The Anonymous Buyer Journey – Part 5: Empowered B2B Buyers

Tom ClareOn Our Minds

Sales people have likely noticed today’s buyer is very different than in recent years past.  While the fourth blog in this series looked at the B2B consultant seller, this fifth blog changes sides of the table to look into today’s empowered B2B buyers.  If you believe nothing has changed in the last five years for sales and marketing, you may want to review the second blog in this series to understand the shift underway.

Buyers today can self-educate and no longer require sales to learn about products.  If sales people do not add value quickly in their conversations with empowered B2B buyers, they are likely to fall out of the engagement cycle.  Buyers do not want to be told what they already know; they desire meaningful insights and intelligent conversation that covers what matters most to them: the measureable impacts to their business.  For these reasons the empowered B2B buyer can be described as follows:

Self-educated – buyers have many options to learn about solutions from online resources, analysts and peers without engaging sales.  They desire to engage on their own terms, avoiding sales engagement until near the end of their buying journey.  Buyers seek educational materials and insights to build their knowledge base for a subject, solution or service.  When buyers do engage, sellers should expect high knowledge levels and understand that they will be seeking additional insights and advice at every stage of the sales cycle.

Self-directed – as the buyer’s journey is now a mix of online and human interactions in a non-linear journey that does not follow a traditional sales funnel.  How your company is organized, department boundaries and specific job roles no longer matter to buyers, as the seamless and transparent B2C experience becomes an expectation for B2B environments.  They engage on their phones, tablets or laptop at work, play or home in business and social environments online and in person.

High expectations – where buyers expect marketing and sales to be synchronized to help them solve a problem or maximize an opportunity.  The digital experience should flow smoothly to the human experience for buyers as one hiccup can drive their attention elsewhere.  Expectations on sales people are also higher with demands to lead as the value provider for the company, not just the product or service itself.  Selling moves to intelligent engagement for high value solutions where the rest of the pack commoditizes to transactional sales.

Consultative – as buyers expect sales and marketing to be synchronized to provide a holistic journey where the buyer is at the center.  B2C has set expectations of frictionless exchanges of educational information and insightful facts for the B2B environment.  Communications from marketing and sales across the spectrum needs to be contextual and coordinated with high value messages and deep knowledge from messengers.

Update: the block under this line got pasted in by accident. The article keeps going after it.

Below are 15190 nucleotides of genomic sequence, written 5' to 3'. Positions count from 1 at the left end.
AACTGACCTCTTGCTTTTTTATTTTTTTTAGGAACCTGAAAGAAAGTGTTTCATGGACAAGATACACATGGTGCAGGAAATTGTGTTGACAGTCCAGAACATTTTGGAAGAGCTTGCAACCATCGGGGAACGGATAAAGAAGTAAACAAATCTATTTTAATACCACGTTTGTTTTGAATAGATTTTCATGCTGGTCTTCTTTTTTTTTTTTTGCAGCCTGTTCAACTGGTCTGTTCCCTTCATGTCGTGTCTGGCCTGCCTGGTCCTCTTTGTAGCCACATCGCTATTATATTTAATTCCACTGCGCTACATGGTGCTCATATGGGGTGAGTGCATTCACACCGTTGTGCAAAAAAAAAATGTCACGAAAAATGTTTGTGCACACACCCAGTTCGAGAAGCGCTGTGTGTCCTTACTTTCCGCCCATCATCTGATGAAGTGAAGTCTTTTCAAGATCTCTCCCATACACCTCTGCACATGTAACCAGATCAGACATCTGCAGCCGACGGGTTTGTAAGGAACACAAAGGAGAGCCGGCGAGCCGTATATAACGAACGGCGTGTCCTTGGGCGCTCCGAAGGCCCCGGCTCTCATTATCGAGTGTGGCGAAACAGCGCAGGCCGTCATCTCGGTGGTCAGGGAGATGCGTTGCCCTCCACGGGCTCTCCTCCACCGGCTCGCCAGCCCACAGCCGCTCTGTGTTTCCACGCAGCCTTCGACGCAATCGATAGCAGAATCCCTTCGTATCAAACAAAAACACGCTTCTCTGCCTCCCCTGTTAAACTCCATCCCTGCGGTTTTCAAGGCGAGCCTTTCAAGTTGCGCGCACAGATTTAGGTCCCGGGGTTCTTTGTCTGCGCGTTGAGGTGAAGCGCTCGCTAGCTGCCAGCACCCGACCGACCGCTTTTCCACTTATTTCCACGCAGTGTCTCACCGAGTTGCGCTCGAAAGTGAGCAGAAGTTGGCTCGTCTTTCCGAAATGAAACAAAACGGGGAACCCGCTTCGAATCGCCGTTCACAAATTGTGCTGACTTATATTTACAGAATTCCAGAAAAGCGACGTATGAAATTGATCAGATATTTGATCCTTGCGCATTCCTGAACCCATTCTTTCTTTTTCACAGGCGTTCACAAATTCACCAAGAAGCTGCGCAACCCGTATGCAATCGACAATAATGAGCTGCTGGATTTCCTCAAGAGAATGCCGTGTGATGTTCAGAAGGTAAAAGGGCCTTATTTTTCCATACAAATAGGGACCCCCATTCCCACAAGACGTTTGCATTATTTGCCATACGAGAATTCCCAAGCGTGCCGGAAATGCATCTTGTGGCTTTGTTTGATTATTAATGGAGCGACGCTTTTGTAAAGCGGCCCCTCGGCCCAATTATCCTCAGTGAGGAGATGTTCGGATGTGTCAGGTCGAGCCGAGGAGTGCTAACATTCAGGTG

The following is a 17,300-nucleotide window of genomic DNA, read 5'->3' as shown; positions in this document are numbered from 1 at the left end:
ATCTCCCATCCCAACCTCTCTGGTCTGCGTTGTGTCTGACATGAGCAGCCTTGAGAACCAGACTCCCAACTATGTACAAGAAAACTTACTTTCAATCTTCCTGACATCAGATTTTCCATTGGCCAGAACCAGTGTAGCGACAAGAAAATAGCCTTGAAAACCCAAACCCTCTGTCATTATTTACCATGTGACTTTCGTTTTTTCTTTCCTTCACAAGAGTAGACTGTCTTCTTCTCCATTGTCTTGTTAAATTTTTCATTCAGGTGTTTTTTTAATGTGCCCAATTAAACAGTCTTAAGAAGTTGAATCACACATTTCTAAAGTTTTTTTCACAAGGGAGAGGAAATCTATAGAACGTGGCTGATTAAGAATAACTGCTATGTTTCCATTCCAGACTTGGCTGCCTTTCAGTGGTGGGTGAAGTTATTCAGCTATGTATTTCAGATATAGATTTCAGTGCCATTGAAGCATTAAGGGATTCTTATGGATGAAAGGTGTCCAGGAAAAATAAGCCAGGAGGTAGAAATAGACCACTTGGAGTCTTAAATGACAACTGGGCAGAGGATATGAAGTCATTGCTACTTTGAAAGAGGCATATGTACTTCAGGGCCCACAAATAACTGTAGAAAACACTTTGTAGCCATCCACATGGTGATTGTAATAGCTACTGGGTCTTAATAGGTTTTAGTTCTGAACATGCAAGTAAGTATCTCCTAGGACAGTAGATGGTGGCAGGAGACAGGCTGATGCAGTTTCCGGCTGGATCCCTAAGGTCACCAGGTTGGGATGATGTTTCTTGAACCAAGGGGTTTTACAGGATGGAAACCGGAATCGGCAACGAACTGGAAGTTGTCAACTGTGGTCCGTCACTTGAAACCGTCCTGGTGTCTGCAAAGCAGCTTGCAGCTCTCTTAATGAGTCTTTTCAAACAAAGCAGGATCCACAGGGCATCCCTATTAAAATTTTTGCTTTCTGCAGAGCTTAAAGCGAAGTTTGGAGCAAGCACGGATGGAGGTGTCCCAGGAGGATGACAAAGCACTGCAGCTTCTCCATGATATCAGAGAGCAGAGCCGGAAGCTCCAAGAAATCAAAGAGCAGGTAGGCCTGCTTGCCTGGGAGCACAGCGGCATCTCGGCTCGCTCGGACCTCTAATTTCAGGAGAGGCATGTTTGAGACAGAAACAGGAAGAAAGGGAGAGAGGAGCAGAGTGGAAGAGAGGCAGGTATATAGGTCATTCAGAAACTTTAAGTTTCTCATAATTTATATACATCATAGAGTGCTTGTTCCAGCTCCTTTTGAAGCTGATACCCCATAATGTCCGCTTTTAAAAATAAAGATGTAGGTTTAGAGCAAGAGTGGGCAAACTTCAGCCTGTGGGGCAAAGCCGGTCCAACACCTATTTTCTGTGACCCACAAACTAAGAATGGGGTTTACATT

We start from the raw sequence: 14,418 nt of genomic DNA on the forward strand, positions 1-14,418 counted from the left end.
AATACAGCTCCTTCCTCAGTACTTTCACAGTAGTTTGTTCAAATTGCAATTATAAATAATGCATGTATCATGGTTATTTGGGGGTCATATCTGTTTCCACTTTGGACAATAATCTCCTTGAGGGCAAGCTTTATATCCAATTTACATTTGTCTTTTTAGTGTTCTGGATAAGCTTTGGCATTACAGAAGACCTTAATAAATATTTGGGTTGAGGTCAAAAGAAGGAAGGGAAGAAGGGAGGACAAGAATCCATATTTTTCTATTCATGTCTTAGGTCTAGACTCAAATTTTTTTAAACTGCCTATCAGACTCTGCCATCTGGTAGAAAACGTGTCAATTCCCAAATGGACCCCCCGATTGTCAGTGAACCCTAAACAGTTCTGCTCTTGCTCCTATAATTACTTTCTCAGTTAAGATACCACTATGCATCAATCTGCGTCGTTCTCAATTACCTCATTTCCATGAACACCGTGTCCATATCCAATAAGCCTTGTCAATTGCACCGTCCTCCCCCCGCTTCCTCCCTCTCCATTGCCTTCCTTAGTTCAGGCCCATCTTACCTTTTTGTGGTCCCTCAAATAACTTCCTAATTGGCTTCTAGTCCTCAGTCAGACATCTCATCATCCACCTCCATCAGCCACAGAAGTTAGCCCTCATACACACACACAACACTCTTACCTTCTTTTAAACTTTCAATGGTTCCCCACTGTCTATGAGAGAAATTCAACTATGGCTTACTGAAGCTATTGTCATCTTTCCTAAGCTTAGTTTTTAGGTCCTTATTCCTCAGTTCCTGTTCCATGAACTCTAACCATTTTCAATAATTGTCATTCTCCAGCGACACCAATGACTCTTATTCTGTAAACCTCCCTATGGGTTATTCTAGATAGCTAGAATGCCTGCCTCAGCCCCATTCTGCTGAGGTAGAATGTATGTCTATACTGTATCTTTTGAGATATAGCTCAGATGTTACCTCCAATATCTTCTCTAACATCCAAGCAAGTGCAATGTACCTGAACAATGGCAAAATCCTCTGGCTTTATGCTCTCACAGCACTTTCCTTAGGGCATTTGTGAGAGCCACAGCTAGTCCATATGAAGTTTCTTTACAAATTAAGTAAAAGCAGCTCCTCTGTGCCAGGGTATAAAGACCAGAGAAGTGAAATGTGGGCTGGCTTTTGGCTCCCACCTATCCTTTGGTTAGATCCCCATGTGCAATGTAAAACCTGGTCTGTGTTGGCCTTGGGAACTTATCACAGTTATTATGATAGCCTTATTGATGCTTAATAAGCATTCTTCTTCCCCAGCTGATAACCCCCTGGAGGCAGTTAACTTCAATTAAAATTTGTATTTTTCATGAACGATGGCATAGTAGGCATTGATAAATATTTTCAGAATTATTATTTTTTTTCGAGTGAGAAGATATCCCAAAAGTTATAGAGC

Companies are advised to put the buyer at the center of their data mapping.  Map all buyer and customer interactions for company departments into one data source as having separate data for marketing campaigns, ill maintained CRM sales data, and siloed service data is no longer a viable status quo.  Buyers and customers expect seamless interactions with marketing, sales, support, services and educational programs.  Sales cycles are becoming longer to nurture due to a non-linear buyer’s journey with many interactions in a mix of online and human experiences.  The net effect is digital signals are coming from a wider plane that should all map to a consolidated data source for buyer and customer engagement across the company.

As noted in the third blog, align inside sales with marketing as a team working to provide insightful and meaningful content with context to prospective buyers knowing they seek to learn and not engage immediately.  Improve educational programs for sales so they map to a shifting buyer engagement later in the journey.  Product marketing knowledge of solutions, services and competitors is expected from sales with the ability to apply it to unique customer environments as a consultative partner.

The empowered B2B buyer is self-educated and self-directed with high expectations for advice on their challenges and problems.  They do not want to be sold to, nor will they follow a top-down funnel of stages for sales and marketing engagement; they want to meet on their terms and are empowered with many options.  Surface educational and insightful value online, socially and directly to build trust with these new buyers, and when you do engage, know your solution or service and their business expertly.

Put the advice in this post to the test by reviewing your email campaigns, social posts and online content to assess their value for an empowered B2B buyer.  Is the content educational and insightful with contextual value to the desired audience?  Simply put, would you learn anything new to solve a problem or maximize an opportunity?

The next and last blog in this series will look at social marketing, selling and advocacy leveraging trust in peers, project results and research.

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